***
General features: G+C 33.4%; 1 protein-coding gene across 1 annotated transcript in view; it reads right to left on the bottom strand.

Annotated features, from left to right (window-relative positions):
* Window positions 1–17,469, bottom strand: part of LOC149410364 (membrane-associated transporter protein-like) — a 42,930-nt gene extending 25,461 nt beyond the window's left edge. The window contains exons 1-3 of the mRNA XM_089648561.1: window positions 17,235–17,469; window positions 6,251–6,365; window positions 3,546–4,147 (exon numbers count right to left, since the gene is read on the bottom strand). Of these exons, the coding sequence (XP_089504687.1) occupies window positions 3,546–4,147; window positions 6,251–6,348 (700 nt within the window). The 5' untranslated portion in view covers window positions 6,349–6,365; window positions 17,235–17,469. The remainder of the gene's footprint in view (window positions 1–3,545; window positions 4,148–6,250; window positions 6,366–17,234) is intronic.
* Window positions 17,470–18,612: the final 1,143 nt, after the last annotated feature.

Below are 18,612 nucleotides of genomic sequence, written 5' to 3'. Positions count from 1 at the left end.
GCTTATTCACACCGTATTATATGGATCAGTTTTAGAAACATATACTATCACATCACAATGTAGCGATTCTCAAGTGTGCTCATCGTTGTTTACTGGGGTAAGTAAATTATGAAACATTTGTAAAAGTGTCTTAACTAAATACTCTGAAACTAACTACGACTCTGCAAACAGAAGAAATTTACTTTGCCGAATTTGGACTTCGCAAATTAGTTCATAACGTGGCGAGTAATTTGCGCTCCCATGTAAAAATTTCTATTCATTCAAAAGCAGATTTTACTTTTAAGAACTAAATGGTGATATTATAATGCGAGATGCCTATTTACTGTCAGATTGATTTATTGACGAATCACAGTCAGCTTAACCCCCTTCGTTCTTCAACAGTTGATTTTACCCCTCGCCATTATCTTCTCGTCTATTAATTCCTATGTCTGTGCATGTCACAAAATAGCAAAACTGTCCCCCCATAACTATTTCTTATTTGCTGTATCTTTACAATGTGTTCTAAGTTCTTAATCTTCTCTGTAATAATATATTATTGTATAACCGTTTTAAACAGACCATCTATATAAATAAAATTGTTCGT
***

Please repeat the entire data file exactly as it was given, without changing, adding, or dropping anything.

General features: G+C 33.4%; 1 protein-coding gene across 1 annotated transcript in view; it reads right to left on the bottom strand.

Annotated features, from left to right (window-relative positions):
* Window positions 1–17,469, bottom strand: part of LOC149410364 (membrane-associated transporter protein-like) — a 42,930-nt gene extending 25,461 nt beyond the window's left edge. The window contains exons 1-3 of the mRNA XM_089648561.1: window positions 17,235–17,469; window positions 6,251–6,365; window positions 3,546–4,147 (exon numbers count right to left, since the gene is read on the bottom strand). Of these exons, the coding sequence (XP_089504687.1) occupies window positions 3,546–4,147; window positions 6,251–6,348 (700 nt within the window). The 5' untranslated portion in view covers window positions 6,349–6,365; window positions 17,235–17,469. The remainder of the gene's footprint in view (window positions 1–3,545; window positions 4,148–6,250; window positions 6,366–17,234) is intronic.
* Window positions 17,470–18,612: the final 1,143 nt, after the last annotated feature.

Below are 18,612 nucleotides of genomic sequence, written 5' to 3'. Positions count from 1 at the left end.
GCTTATTCACACCGTATTATATGGATCAGTTTTAGAAACATATACTATCACATCACAATGTAGCGATTCTCAAGTGTGCTCATCGTTGTTTACTGGGGTAAGTAAATTATGAAACATTTGTAAAAGTGTCTTAACTAAATACTCTGAAACTAACTACGACTCTGCAAACAGAAGAAATTTACTTTGCCGAATTTGGACTTCGCAAATTAGTTCATAACGTGGCGAGTAATTTGCGCTCCCATGTAAAAATTTCTATTCATTCAAAAGCAGATTTTACTTTTAAGAACTAAATGGTGATATTATAATGCGAGATGCCTATTTACTGTCAGATTGATTTATTGACGAATCACAGTCAGCTTAACCCCCTTCGTTCTTCAACAGTTGATTTTACCCCTCGCCATTATCTTCTCGTCTATTAATTCCTATGTCTGTGCATGTCACAAAATAGCAAAACTGTCCCCCCATAACTATTTCTTATTTGCTGTATCTTTACAATGTGTTCTAAGTTCTTAATCTTCTCTGTAATAATATATTATTGTATAACCGTTTTAAACAGACCATCTATATAAATAAAATTGTTCGT